Tag Archives: Brett Kreifels

Cooped Up in the City

June 13, 2018 by
Photography by Bill Sitzmann

Raising chickens in the city has become more common in recent years due to the popularity of urban farming. 

Brett Kreifels, educator for the Nebraska Extension in Cass County (formerly of the Douglas-Sarpy County Extension), has been around poultry his whole life. He runs 4-H youth development for the county and has extensive education in livestock. His grandfather owned a hatchery in Springfield when he was a child. 

Kreifels says there is a trend in favor of urban farming and raising poultry in cities like Omaha because it’s fun and it teaches sustainability. Eggs are an added benefit. For some, it is comforting to know where their meat comes from.

To get started, he says it is important to know local regulations, noting that Omaha and Lincoln have different rules, and Omaha residents must follow both city and Douglas County rules. Much of Sarpy County does not allow chickens, with the exception of those raised by youth in 4-H programs.

Beka Doolittle raises chickens in a part of Elkhorn that is not annexed by the city but falls within Douglas County. She has a permit from the county, but also advises urban farmers to be aware of homeowners association covenants. She raises egg-laying chickens exclusively. Doolittle selected types that lay a variety of colored eggs—they look beautiful in cartons. If one of her birds were to stop laying, she would keep it as a pet. She says raising chickens teaches good life skills, and she enjoys passing them on to her 8-year-old daughter. She says caring for chickens is therapeutic, noting that their strange behavior always makes her laugh. 

Janine Brooks keeps chickens within Omaha city limits. She has many Seramas (a small breed of bantam chickens originally from Malaysia), and enjoys their eggs. It takes five of their eggs to equal one average chicken egg. Brooks says she got into chickens with her 31-year-old daughter, who is autistic. She says her daughter loves the chickens and also raises turkeys. Rearing poultry and watching them grow has been therapeutic for the family and keeps her daughter occupied. Brooks says chickens and turkeys are incredible pets, inexpensive to feed and maintain, and they are clean animals.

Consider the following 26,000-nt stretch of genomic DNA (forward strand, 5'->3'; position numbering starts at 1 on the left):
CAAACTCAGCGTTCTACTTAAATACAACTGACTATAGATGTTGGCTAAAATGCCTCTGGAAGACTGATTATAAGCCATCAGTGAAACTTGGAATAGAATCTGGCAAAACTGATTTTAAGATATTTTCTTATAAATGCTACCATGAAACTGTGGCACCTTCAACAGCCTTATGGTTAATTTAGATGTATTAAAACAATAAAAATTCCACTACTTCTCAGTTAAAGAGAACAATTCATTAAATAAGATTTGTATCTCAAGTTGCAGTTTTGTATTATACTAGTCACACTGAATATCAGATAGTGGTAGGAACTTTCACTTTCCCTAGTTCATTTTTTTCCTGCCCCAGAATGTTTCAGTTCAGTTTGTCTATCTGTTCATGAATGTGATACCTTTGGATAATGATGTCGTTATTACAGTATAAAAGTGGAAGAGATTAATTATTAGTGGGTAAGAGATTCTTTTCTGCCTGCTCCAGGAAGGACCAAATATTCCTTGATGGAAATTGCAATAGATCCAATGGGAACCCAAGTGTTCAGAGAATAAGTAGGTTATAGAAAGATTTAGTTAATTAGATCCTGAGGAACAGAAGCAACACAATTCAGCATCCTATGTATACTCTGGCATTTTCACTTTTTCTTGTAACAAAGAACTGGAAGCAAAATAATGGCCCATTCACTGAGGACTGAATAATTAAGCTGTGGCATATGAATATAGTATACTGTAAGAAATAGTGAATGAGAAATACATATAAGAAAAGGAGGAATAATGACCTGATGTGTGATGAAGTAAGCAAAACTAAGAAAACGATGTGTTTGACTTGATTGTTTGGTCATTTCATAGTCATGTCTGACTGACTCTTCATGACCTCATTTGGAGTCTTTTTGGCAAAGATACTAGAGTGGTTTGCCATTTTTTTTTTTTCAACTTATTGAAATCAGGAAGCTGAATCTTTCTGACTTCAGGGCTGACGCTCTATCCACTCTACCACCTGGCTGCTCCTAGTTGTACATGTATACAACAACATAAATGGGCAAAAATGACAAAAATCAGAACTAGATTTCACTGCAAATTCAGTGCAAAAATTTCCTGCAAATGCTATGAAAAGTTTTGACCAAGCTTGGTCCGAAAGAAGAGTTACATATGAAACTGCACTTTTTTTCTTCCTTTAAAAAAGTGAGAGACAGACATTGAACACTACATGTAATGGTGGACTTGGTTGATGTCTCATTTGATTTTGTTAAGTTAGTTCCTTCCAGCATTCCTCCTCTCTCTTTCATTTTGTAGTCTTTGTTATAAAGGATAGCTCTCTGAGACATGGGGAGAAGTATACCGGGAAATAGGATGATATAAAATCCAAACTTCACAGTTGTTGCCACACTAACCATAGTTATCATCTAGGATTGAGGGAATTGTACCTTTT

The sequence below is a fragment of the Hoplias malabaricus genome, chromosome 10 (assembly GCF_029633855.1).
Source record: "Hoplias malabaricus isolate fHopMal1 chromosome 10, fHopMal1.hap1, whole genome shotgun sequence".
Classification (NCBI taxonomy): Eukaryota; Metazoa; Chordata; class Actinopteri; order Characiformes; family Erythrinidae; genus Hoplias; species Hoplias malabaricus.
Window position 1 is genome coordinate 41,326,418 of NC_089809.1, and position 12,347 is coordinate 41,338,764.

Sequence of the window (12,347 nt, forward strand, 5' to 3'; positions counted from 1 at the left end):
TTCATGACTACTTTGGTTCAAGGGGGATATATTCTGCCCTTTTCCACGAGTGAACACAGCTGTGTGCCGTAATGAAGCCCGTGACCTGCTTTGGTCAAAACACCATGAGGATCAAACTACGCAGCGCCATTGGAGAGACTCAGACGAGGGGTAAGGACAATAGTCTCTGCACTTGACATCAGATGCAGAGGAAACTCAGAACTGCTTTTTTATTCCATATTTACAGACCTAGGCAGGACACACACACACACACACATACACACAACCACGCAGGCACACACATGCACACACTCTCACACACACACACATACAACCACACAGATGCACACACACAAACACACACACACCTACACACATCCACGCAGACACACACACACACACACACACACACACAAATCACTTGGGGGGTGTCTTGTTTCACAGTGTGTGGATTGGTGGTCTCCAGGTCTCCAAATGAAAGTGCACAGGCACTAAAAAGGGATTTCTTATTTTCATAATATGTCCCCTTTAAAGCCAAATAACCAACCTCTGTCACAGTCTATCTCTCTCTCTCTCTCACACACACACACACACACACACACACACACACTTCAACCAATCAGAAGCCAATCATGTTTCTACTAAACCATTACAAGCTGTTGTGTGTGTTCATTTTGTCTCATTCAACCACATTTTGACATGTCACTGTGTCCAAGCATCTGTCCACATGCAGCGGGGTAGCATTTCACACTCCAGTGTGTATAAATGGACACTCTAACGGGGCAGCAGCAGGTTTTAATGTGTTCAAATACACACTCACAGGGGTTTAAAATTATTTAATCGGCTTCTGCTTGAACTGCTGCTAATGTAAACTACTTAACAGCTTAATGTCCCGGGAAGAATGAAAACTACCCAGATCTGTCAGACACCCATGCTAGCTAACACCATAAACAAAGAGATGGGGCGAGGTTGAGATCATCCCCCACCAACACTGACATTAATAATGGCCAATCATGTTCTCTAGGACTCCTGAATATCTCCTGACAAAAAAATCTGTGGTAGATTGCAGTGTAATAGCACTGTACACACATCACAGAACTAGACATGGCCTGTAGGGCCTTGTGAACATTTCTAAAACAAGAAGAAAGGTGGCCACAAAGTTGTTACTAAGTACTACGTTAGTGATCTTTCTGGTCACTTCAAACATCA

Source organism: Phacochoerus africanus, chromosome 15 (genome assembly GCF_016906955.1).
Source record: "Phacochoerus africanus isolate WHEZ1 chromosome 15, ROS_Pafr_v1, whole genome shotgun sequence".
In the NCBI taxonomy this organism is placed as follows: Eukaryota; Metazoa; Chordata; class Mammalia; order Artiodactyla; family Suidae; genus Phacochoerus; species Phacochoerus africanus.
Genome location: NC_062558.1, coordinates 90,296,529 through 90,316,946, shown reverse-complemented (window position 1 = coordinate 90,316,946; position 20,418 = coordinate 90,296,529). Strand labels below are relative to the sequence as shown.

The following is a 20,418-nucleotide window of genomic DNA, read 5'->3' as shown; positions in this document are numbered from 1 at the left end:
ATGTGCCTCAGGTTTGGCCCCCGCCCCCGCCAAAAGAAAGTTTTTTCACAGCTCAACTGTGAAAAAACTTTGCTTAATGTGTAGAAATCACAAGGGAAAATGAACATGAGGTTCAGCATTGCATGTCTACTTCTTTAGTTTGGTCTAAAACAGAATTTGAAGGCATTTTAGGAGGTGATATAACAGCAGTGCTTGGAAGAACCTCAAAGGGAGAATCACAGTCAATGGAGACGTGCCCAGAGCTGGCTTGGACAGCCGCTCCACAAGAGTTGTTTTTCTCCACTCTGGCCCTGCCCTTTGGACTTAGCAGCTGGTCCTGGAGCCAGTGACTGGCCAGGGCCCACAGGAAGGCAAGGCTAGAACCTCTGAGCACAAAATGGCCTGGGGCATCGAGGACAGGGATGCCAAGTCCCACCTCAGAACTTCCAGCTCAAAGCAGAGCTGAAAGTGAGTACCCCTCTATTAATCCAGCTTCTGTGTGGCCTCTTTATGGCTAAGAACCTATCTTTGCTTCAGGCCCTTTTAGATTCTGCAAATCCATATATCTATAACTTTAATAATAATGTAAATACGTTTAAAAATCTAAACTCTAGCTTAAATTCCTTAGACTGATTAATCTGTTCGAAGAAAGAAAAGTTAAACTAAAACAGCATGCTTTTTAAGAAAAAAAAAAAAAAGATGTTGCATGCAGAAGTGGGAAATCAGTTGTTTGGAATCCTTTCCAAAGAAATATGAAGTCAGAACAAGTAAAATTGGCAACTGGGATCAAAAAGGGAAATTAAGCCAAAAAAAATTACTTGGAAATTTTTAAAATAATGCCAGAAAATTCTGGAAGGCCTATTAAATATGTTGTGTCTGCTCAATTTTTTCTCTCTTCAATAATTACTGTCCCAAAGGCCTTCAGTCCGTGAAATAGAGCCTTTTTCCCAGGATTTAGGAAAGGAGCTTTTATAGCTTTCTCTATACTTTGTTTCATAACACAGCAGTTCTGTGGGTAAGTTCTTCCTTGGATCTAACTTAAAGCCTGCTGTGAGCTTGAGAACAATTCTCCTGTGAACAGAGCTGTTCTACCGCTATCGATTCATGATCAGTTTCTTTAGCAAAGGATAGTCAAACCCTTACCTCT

Kreifels says there are no health concerns with raising poultry so long as you keep a clean coop. Otherwise there are risks of salmonella and E. coli. He recommends washing your eggs and your hands after handling chickens. He has been sick from his own birds on one occasion. He attributes it to lax hand-washing practices. “Don’t kiss your chickens,” he says, partly joking.

To get started in Omaha, Kreifels recommends first contacting the Douglas County Health Department. Let them know you are interested in raising chickens. They will want to know your lot size, whether or not you have a fenced-in yard, and what the coops look like. They will send someone out to inspect the facility. If they approve, they will tell you how many chickens you can have and issue you a permit.

It’s that simple. Raise chickens. Eat fresh eggs. Know where your meat comes from. Learn to nurture yourself by nurturing and respecting your food source.


Visit extension.unl.edu to learn more about the Nebraska Extension’s work with local agriculture and livestock.

This article was printed in the July/August 2018 edition of OmahaHome. 

Living with 
Livestock in Omaha

June 19, 2017 by and
Photography by Bill Sitzmann

Hungry for a taste of the simple life? You don’t have to sacrifice the convenient luxuries of living in the Omaha metro.

Nick Batter, a lawyer who raises livestock in the Ponca Hills area, knows how to get the best of both worlds.

From left: Nick Batter and Jill Stigge

Batter owns five acres near Hummel Park, just outside of the city limits. He says he can’t imagine any other place where a young professional can raise a pig or shoot a shotgun in his or her front yard, and then drive 10 minutes to have sushi or see a Broadway show.

Urban Logistical Hassles